Friday, August 16, 2019

A fourth daughter for Juliana


February 18, 1947

Princess Juliana of the Netherlands gave birth today to her fourth daughter at 2:30 a.m. at Soestdijk, reports the New York Times.

The princess and her newborn daughter are "reported to be in excellent condition."  The baby weighed six pounds.

The Netherlands "joins in the happiness of the royal family," but there is said to be "some disappointment" as it was "generally hoped" that Princess Juliana would give birth to a son.  There has not been a male heir to the Dutch throne since 1884.

Dutch radio announced the news at 7 a.m, which was followed by a fifty-one gun salute.   The birth will be registered at the royal palace later today in the presence of the Prime Minister and the Burgomeister. "to whom the proud father, as prescribed, must show the baby."

A national holiday has been declared. but "school children won't profit, as the schools were already closed by the coal shortage."

February 19, 1947

The new princess has been named Maria Christina.  The first photo was taken by her proud father, Prince Bernhard.  She will be called Marijke.

June 12, 1947

It was announced today that Princess Maria Christina  will undergo an operation on both eyes.  Shortly after her birth , it was discovered "the Princess had a congenital cataract."

October 9, 1947

Princess Maria Christina is baptized at the Dom Church in Utrecht. Her godparents were Queen Wilhelmina (her maternal grandmother),  Princess Beatrix (her eldest sister),  Winston Churchill, Princess Armgard of Lippe-Biesterfeld (her paternal grandmother), Prince Felix of Luxembourg, husband of Grand Duchess Charlotte, and Princess Anne of Bourbon-Parma.

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Prince Bernhard stood proxy for Winston Churchill.  Princess Anne of Bourbon-par,a was Prince Felix's niece.

@Dutch National Archives

In June 1956, Dutch government officials "expressed concern and embarrassment" of a faith healer, Greet Hofmans' influence over Queen Juliana.  It was her husband, Prince Bernhard, who, according to reports, first heard about Hofmans' faith healing in 1948, and arranged for Juliana to meet with her. 

The queen hoped that Hofmans would be able to cure  Princess Maria-Christina's partial blindness.   Further reported noted that Hofmans "moved on to a sphere of  greater influence over the queen," according to the New York Times .

It was Bernhard who forced Hofmans to leave the palace in 1950.  This action, it was suggested, led to Bernhard and Juliana's estrangement.   Miss Hofmans moved to Baarn, near one of the royal residences, and continued to practice her faith healing.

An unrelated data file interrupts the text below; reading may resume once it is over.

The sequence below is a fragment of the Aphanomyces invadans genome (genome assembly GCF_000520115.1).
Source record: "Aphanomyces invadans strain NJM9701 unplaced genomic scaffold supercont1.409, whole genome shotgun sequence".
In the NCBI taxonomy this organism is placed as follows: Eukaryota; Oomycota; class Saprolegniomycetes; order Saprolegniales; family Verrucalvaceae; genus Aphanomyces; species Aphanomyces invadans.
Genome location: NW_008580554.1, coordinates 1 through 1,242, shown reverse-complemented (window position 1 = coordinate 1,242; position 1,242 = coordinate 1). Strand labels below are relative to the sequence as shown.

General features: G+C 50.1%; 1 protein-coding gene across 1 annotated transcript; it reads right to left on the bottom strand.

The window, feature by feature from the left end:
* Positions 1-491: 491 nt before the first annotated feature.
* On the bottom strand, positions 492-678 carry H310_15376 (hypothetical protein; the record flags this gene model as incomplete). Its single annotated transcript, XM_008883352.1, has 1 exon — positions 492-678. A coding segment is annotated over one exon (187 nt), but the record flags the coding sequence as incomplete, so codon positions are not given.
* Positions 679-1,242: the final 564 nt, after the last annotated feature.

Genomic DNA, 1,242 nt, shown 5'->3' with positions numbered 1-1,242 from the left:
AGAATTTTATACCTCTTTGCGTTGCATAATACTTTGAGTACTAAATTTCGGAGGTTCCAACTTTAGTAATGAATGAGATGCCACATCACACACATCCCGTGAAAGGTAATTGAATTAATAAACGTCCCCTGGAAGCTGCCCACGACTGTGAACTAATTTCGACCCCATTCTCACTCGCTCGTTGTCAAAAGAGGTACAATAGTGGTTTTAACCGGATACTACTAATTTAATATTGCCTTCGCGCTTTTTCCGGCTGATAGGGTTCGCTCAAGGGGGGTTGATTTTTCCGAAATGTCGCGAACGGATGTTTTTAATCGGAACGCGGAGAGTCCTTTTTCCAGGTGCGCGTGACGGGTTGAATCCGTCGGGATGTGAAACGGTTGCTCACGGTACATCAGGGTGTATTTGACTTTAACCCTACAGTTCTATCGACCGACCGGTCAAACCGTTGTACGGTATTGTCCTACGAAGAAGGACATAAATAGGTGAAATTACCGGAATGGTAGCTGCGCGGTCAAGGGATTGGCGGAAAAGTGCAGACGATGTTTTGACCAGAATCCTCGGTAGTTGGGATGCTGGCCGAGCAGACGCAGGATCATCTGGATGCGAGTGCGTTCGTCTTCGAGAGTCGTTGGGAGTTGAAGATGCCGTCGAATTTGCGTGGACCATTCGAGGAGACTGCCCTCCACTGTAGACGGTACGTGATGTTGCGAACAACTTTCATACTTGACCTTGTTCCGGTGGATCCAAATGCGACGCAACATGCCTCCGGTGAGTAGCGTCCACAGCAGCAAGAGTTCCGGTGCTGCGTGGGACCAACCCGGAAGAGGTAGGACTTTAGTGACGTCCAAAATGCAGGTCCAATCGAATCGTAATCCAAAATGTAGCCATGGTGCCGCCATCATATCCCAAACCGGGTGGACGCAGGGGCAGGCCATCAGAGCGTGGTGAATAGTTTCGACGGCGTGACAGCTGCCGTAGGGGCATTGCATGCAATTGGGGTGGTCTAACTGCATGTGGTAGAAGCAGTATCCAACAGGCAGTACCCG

German magazine Der Spiegel broke the story although Dutch government officials had known about it for years.  No Dutch newspaper would publish the story with the exception of a Dutch communist newspaper.

In July 1956, the Dutch government used the occasion of Princess Maria Christina's promotion from the third to the fourth grade to state that she was "handicapped but not blind.   The princess completed her studies in "the normal way."  The government acknowledged that Maria Christina "does not have good vision she is not blind."

In 1963, Maria Christina announced that she preferred to be styled as Princess Christina of the Netherlands.  Marijke was a "baby'' name  Three years later, NBC's The  Daughters of  Orange focused on Queen Juliana, as a mother, and her four daughters.   Aline Saarinen, an NBC correspondent, was reporter for the special.  She had recently interviewed Queen Juliana.

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It was a year later in July 1967 that the 20-year-old princess traveled to the US and Canada for a three week visit.  She arrived in New York City on July 9 and immediately traveled to Harrisburg, PA, where she was fitted for special contact lenses.  She was accompanied by Dr. Robert Morrison,a Harrisburg optometrist and hr lady in waiting, Nora de Vleiger.

During her time in North American,  the Princess visited friends in New York and Ottawa and also visited Expo 67 in Montreal before returning to Europe to spent August with her family in Ercole, Italy.

The Princess had a mind of her own "and a will to match her grandmother, Queen Wilhelmina," who died in 1961.

She began music lessons in 1962.  After passing her school exams in 1965, she moved out of the palace and moved into an apartment with friends.   A year later, she enrolled in Groningen University for a pedagogic course.  Princess Christina rented a room in the home of one of her professors, before moving into a student apartment.

It was important for Christina to achieve an element of independence. When her family was in Italy for a holiday, Christina flew to the US and Canada to visit eye specialists.  There was a sense of freedom for the "inevitable thick-lensed" glasses.  She made new friends in Groningen, but according to The Observer (London), "she was still a princess, and forever hampered by the small formalities and the embarrassment of other people."